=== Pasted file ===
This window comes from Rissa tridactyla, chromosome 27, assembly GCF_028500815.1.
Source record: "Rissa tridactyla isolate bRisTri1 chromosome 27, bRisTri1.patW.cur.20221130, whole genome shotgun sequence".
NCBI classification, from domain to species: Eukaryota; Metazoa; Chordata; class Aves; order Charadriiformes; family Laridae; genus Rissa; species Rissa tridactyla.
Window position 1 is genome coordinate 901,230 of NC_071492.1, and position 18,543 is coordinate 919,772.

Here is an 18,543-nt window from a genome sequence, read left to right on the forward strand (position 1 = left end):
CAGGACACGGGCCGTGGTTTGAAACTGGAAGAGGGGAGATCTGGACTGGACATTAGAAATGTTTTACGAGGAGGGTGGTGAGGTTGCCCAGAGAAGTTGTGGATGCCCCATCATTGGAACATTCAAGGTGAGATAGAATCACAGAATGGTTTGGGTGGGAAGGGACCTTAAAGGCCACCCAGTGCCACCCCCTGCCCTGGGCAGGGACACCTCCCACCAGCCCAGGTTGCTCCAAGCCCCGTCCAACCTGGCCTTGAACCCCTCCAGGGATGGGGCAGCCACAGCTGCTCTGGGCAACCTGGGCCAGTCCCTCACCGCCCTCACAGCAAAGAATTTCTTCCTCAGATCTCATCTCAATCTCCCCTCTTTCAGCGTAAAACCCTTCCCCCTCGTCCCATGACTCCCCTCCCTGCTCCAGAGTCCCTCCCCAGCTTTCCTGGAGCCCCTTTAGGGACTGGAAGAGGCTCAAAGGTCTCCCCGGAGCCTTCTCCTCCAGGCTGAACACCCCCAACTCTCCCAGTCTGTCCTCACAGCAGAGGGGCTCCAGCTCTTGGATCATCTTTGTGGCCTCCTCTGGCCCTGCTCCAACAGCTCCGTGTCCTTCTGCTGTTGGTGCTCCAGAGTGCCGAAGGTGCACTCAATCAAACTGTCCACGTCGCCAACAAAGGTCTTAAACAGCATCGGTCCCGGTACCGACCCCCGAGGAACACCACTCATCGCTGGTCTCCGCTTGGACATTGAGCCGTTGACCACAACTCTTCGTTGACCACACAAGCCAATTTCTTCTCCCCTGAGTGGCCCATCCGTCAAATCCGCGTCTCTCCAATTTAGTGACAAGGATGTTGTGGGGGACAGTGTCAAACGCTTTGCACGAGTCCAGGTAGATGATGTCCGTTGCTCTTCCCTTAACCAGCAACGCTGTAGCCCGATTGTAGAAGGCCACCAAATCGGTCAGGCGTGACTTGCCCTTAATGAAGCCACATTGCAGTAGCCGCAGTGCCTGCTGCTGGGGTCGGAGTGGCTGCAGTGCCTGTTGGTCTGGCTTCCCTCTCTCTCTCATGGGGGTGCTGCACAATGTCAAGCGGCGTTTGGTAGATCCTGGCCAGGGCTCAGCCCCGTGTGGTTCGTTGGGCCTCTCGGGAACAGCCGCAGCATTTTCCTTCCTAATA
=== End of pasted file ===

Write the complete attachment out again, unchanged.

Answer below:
This window comes from Rissa tridactyla, chromosome 27, assembly GCF_028500815.1.
Source record: "Rissa tridactyla isolate bRisTri1 chromosome 27, bRisTri1.patW.cur.20221130, whole genome shotgun sequence".
NCBI classification, from domain to species: Eukaryota; Metazoa; Chordata; class Aves; order Charadriiformes; family Laridae; genus Rissa; species Rissa tridactyla.
Window position 1 is genome coordinate 901,230 of NC_071492.1, and position 18,543 is coordinate 919,772.

Here is an 18,543-nt window from a genome sequence, read left to right on the forward strand (position 1 = left end):
CAGGACACGGGCCGTGGTTTGAAACTGGAAGAGGGGAGATCTGGACTGGACATTAGAAATGTTTTACGAGGAGGGTGGTGAGGTTGCCCAGAGAAGTTGTGGATGCCCCATCATTGGAACATTCAAGGTGAGATAGAATCACAGAATGGTTTGGGTGGGAAGGGACCTTAAAGGCCACCCAGTGCCACCCCCTGCCCTGGGCAGGGACACCTCCCACCAGCCCAGGTTGCTCCAAGCCCCGTCCAACCTGGCCTTGAACCCCTCCAGGGATGGGGCAGCCACAGCTGCTCTGGGCAACCTGGGCCAGTCCCTCACCGCCCTCACAGCAAAGAATTTCTTCCTCAGATCTCATCTCAATCTCCCCTCTTTCAGCGTAAAACCCTTCCCCCTCGTCCCATGACTCCCCTCCCTGCTCCAGAGTCCCTCCCCAGCTTTCCTGGAGCCCCTTTAGGGACTGGAAGAGGCTCAAAGGTCTCCCCGGAGCCTTCTCCTCCAGGCTGAACACCCCCAACTCTCCCAGTCTGTCCTCACAGCAGAGGGGCTCCAGCTCTTGGATCATCTTTGTGGCCTCCTCTGGCCCTGCTCCAACAGCTCCGTGTCCTTCTGCTGTTGGTGCTCCAGAGTGCCGAAGGTGCACTCAATCAAACTGTCCACGTCGCCAACAAAGGTCTTAAACAGCATCGGTCCCGGTACCGACCCCCGAGGAACACCACTCATCGCTGGTCTCCGCTTGGACATTGAGCCGTTGACCACAACTCTTCGTTGACCACACAAGCCAATTTCTTCTCCCCTGAGTGGCCCATCCGTCAAATCCGCGTCTCTCCAATTTAGTGACAAGGATGTTGTGGGGGACAGTGTCAAACGCTTTGCACGAGTCCAGGTAGATGATGTCCGTTGCTCTTCCCTTAACCAGCAACGCTGTAGCCCGATTGTAGAAGGCCACCAAATCGGTCAGGCGTGACTTGCCCTTAATGAAGCCACATTGCAGTAGCCGCAGTGCCTGCTGCTGGGGTCGGAGTGGCTGCAGTGCCTGTTGGTCTGGCTTCCCTCTCTCTCTCATGGGGGTGCTGCACAATGTCAAGCGGCGTTTGGTAGATCCTGGCCAGGGCTCAGCCCCGTGTGGTTCGTTGGGCCTCTCGGGAACAGCCGCAGCATTTTCCTTCCTAATA